Antipsychotics are associated with a higher risk of death in older adults with dementia, no matter the existence of cardiovascular comorbidities or diabetes, a new study has found.
The matched cohort study used a Danish national database to examine mortality risk among patients aged 65 to 95 years old who were diagnosed with dementia. Investigators compared rates of death within 180 days after antipsychotic treatment was initiated. Results were analyzed to determine whether diabetes, heart disease and cerebrovascular disease interacted with antipsychotic treatment to increase patients’ mortality risk.
Patients who were prescribed antipsychotics had a significantly higher odds of dying within the study period than those who did not take the drugs. Mortality rates were higher among those with heart disease and diabetes when compared with patients without comorbidities. But an analysis found no relative excess risk due to interaction between heart disease, cerebrovascular disease or diabetes and the antipsychotic drugs, reported Ane Norgaard M.D., Ph.D., of the University of Copenhagen in Denmark.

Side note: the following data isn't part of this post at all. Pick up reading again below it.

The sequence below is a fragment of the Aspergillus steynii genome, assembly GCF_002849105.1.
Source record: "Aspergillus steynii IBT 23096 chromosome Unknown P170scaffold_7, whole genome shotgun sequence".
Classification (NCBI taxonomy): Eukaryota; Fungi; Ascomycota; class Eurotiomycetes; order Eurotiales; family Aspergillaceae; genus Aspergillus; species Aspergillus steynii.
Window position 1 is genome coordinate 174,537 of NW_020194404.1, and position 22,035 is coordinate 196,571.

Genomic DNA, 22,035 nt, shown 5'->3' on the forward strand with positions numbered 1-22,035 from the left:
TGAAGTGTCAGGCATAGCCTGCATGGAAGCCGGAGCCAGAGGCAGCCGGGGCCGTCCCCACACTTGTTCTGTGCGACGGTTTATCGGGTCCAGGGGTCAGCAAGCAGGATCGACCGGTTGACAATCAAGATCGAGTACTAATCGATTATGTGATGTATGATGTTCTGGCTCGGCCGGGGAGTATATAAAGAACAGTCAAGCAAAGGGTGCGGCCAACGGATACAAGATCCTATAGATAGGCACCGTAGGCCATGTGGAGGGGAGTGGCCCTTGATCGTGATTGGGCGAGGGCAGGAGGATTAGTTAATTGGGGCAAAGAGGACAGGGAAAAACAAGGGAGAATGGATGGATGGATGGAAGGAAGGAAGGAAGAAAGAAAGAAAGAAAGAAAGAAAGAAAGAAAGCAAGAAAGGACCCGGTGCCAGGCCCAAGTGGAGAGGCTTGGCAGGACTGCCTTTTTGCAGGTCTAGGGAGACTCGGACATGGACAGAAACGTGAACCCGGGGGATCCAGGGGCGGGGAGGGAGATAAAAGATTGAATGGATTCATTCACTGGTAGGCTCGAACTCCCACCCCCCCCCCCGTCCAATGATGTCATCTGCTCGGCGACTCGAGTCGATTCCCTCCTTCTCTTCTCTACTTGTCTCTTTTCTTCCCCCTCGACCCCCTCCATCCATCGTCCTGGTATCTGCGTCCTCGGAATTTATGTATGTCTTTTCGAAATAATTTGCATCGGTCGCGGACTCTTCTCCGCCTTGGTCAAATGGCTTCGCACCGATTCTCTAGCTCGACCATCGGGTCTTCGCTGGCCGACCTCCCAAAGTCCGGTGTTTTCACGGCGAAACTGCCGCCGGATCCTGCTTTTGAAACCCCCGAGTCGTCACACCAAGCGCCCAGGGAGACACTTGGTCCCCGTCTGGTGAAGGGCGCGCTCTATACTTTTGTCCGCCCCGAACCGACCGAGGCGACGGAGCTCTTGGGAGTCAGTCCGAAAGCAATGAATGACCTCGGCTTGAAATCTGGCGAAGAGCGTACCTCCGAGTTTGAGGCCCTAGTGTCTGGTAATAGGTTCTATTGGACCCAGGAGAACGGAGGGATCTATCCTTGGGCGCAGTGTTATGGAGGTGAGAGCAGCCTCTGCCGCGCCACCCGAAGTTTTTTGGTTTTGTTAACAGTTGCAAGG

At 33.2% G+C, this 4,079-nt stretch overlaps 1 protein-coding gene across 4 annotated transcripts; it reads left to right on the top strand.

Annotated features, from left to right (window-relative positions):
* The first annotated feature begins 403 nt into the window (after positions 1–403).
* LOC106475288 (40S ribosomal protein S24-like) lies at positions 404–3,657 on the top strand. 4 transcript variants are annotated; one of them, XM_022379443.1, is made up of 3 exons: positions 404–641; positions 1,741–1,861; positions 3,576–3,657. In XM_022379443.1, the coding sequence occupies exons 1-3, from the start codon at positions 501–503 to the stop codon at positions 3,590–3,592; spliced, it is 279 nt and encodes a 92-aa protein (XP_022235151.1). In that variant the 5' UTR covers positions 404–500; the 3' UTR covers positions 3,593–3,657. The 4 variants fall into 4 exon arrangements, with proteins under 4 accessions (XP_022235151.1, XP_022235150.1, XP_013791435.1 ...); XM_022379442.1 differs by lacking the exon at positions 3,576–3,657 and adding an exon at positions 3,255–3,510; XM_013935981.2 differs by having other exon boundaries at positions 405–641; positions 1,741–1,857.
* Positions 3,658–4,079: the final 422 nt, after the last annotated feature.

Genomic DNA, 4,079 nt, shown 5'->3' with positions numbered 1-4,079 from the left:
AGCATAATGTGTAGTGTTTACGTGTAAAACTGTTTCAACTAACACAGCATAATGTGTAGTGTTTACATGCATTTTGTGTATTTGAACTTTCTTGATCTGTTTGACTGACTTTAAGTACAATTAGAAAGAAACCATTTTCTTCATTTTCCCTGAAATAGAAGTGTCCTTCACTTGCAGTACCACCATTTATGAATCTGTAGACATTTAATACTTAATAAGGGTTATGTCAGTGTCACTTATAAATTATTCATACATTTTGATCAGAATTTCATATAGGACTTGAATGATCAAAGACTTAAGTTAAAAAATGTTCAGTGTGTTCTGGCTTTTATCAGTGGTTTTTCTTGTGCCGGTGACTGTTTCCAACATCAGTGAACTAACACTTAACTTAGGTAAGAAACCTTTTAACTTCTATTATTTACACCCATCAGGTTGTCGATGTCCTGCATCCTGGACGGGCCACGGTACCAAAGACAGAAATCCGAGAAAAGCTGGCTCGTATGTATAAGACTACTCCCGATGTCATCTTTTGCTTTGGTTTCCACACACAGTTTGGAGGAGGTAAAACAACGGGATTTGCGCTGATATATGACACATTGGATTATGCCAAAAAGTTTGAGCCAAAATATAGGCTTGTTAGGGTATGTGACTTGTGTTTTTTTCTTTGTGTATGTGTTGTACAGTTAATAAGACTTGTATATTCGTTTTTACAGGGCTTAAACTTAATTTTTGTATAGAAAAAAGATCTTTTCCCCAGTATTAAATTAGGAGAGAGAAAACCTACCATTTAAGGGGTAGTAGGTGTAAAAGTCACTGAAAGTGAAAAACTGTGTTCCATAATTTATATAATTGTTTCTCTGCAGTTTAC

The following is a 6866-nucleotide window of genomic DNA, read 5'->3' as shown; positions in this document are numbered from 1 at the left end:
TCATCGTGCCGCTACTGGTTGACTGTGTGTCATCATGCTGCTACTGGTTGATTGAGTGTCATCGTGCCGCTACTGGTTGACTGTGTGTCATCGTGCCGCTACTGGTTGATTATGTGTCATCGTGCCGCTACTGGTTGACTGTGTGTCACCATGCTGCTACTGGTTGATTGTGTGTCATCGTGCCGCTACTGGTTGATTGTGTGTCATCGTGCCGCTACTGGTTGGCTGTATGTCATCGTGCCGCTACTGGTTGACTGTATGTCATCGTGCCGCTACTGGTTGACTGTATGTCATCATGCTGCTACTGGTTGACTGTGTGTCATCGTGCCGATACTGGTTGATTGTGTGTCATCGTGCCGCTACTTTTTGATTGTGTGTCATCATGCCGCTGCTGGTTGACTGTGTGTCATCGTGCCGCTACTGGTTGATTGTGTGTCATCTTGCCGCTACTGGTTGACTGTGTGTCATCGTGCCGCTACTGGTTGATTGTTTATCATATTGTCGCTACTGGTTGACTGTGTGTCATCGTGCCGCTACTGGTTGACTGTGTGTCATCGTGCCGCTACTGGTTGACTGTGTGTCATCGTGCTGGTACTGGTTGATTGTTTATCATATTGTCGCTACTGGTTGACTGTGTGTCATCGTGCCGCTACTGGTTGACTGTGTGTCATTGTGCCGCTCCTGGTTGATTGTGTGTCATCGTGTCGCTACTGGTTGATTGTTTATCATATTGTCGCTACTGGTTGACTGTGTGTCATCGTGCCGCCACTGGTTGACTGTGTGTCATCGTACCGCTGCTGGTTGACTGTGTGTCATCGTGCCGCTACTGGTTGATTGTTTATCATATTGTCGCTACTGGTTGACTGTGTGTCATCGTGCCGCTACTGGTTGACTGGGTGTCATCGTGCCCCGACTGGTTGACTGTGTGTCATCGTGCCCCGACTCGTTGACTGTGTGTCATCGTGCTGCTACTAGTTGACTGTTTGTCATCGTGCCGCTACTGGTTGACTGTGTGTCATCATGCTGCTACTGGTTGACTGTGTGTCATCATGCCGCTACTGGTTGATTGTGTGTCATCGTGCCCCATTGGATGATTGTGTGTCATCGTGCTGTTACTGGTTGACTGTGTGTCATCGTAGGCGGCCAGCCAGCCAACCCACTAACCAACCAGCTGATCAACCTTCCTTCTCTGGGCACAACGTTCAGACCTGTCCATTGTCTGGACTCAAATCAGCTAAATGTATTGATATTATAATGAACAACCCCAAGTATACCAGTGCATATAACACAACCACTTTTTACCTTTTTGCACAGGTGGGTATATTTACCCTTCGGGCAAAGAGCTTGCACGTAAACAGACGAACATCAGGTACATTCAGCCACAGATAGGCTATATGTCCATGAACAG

The study echoes years of evidence underscoring the downsides of prescribing antipsychotics in seniors with dementia. People with Alzheimer’s disease, for example, face a higher risk of stroke shortly after starting a course of the drugs. And a large 2020 study in Finland found that antipsychotics use increases head and traumatic brain injury risk due to falls in people with Alzheimer’s disease, McKnight’s has reported.
The current study “adds to the evidence that antipsychotic treatment is associated with increased mortality and suggests that attention should be paid to all initiators of antipsychotics irrespective of cardiovascular disease and diabetes,” the authors concluded.
Full findings were published in the Journal of the American Geriatrics Society.